Please do not think, my brethren, that I am suggesting that these things are not done. I know that they are done by many of you much better than they are [3/4] done by myself, but in my position of spiritual leadership I would desire to bring the suggestions before you all in case there may be one or two here or there whom they may be of help.
And now, if we may turn again to the thought of the Epiphany of the Daily Christian life and of the practical exhortations of St. Paul in the epistle for the Sunday after the Epiphany and paying special heed again to those exhortations in this week's epistle, of which I spoke in the Cathedral last night. "Be not wise in your own conceits. Recompense to no man evil for evil. Provide things honest in the sight of all men. If it be possible as much as lieth in you live peaceably with all men."
"Be not wise in your own conceits." These words warn us against Pride. Pride in its many different forms, is, as we know, the root of all sin. It is really selfishness and it is a sin which so often invades the life of a missionary and spoils the offering of missionary service. It is not possible, nor is it the right time, for me to speak of all the various ways in which it may do so, but only in the final charge of my address to exhort you as I exhort myself to strive after a deeper humility of heart and mind. Perhaps the most common form of pride in missionary service manifests itself in individualism. Individualism is different to individuality. Individuality can enrich the Body of Christ for there can be a wonderful unity in the midst of a wide Diversity of personalities
But individualism is a self centred thing which tends to weaken the fellowship, destroy unity and break the Body. In the course of my experience as Bishop I have seen how wide spread individualism becomes and is in the life of our Mission. It is not surprising that it should be so. It is a very natural thing indeed that it should be so, but the trouble is that though it is natural it is not super-natural and the mere fact that it is natural tells against the supremacy of the super-natural. It so easily manifests itself in the form of MY WORK, MY station, MY school, MY hospital and so on, or refusal to share with another fellow-worker a work that is really too much for us, a refusal to delegate authority not just because we want the power ourselves but because in our heart of hearts we feel that we alone can do it efficiently and that others will not do it as well; and when others do come and help us to resent it as an invasion of what we feel to be our province. It is so difficult my brethren to counter these things.
They can only be countered in a personal striving within the inner man in each of us. Then if I may mention one other manifestation only. There is perhaps a danger of adopting a superior attitude both towards fellow workers and towards those to whom we are sent. Too quickly do we see the faults in others, but far, far too slowly do we see those that are within ourselves. Too quickly do we resort to criticism of others but far too slowly to self-criticism. Too quickly do we condemn the failures of others, the moral failures of our fellow Papuan workers or some of our spiritual children, too little do we look upon those failures in the spirit of 'there but for the grace of God is my own failures.' Too slowly are we ready to make allowances for them and too quickly do we make allowances and excuses for ourselves.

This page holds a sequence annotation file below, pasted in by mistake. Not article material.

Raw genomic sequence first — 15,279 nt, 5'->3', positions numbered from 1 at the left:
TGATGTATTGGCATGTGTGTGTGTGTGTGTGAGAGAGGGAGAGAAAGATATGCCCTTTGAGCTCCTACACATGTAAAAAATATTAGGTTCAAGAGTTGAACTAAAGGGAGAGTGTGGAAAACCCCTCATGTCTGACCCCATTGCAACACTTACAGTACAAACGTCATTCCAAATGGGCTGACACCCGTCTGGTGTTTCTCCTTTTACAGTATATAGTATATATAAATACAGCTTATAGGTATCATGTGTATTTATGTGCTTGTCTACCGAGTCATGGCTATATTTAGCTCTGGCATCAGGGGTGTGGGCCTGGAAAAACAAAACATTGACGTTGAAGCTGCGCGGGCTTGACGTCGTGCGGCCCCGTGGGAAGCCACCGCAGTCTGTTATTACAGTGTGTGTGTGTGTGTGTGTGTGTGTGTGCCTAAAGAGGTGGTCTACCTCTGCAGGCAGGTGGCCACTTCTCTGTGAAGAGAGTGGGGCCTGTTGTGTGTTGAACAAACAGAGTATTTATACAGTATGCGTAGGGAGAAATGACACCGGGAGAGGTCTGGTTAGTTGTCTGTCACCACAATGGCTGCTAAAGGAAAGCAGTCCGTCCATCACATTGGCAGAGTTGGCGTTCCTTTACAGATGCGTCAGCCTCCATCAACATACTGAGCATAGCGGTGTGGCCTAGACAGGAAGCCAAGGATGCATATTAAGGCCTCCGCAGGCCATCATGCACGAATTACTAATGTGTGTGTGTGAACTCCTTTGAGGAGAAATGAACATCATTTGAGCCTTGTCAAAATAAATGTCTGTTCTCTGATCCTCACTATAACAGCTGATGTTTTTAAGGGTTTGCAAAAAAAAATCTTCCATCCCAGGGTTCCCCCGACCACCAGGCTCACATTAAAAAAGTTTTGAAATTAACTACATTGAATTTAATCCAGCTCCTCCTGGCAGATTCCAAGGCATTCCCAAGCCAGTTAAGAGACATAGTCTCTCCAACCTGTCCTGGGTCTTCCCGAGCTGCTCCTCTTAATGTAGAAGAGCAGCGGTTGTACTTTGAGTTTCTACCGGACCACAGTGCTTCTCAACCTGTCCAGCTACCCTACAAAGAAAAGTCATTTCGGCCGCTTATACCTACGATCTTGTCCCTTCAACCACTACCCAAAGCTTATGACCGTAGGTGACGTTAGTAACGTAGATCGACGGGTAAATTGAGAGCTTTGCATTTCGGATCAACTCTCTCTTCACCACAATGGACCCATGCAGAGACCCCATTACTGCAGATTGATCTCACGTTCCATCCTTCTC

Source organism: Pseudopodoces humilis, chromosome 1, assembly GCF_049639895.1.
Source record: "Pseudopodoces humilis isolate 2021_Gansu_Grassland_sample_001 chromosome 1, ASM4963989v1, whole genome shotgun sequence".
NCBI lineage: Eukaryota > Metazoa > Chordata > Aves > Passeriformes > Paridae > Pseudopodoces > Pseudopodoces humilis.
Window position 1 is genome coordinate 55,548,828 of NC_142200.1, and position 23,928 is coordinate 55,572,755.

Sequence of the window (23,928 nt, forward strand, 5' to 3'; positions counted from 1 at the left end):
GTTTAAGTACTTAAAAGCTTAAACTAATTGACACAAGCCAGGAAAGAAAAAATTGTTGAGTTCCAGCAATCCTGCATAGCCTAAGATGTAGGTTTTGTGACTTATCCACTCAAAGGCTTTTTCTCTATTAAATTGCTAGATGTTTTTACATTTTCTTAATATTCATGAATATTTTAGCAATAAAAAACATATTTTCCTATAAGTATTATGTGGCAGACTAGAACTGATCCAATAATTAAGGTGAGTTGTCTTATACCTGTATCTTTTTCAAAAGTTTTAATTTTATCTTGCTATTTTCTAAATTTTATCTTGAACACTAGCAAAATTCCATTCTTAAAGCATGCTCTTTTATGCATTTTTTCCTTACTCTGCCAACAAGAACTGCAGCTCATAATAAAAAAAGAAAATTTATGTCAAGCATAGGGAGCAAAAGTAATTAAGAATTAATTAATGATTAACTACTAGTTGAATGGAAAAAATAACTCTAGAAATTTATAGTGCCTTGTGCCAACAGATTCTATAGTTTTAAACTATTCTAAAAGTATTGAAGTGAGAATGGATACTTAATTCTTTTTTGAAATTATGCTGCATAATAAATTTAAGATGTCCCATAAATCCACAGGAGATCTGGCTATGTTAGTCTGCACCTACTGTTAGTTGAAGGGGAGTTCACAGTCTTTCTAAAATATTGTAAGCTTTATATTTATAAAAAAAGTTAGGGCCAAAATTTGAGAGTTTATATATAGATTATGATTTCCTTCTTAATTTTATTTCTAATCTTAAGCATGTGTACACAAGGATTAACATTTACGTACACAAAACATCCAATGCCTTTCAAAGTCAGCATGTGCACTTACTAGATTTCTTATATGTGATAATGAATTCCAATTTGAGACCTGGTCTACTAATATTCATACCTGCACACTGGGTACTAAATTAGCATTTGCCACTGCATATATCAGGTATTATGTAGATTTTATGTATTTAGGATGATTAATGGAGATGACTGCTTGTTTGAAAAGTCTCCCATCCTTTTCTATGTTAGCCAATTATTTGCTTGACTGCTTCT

And even in regard to the outer world there is the danger of material or spiritual snobbery in relation to Government officers, traders and other members of the community in the attitude of 'I am better than you.' Well and truly did St Paul say be not wise in your own conceits and he goes on to say 'Recompense to no man evil for evil.'
It was good that the conductor of our Retreat took as the theme of his addresses, St Paul's wonderful panegyric on charity, on Love. There is a need, is there not?, for a deeper dedication to that spirit of HOLY CHARITY, 'the very bond of peace and of all virtues, without which whosoever liveth is counted dead'. The Charity that suffereth long and is kind, the charity that envieth not, the charity that vaunteth not itself, is not puffed up, doth not behave itself unseemly, seeketh not her own, is not easily provoked, thinketh no evil, rejoiceth not in iniquity, but rejoiceth in the truth, beareth all things, believeth all things, hopeth all things, endureth all things. That is the charity that NEVER FAILETH. That is the charity that we need, more and more in our fellowship with one another.
Looking back over 20 years of episcopal life, over and over again I have seen how wonderfully God knits us together into a fellowship of mutual understanding, sympathy and charity in our gatherings together here at Dogura at Conference time, and yet, how often it happens that before long when we are separated from one another and our Conference is over here and elsewhere that wonderful bond of charity is weakened and lessened if not broken. Thoughtless things are said, hurtful things at times. Perhaps occasionally, I think only occasionally malicious things, gossip is resorted to in conversation and in letter that seems harmless enough and yet it attributes motives to the actions of others, or puts an interpretation on words or action which it is doubtful in their original they were intended to have, hints are dropt, suggestions are made, and even if no evil intent prompted them and they were intended to be harmless they succeed in sowing seeds of doubt, of lack of confidence and of distrust in the minds of others of a fellow worker or another, to depreciate the estimate that they had of such and to attribute wrong motives to his or her actions and to create bad feeling. Or things are said of another and sooner or later get back to that other and hurt deeply when they come back and arouse feelings of resentment within and desire for revenge. And so in this way or that, by this person or that, that HOLY AND BEATIFUL AND GOD-GIVEN BOND OF HOLY CHARITY IS BROKEN. All these things are so common in the world and the world often glories in them.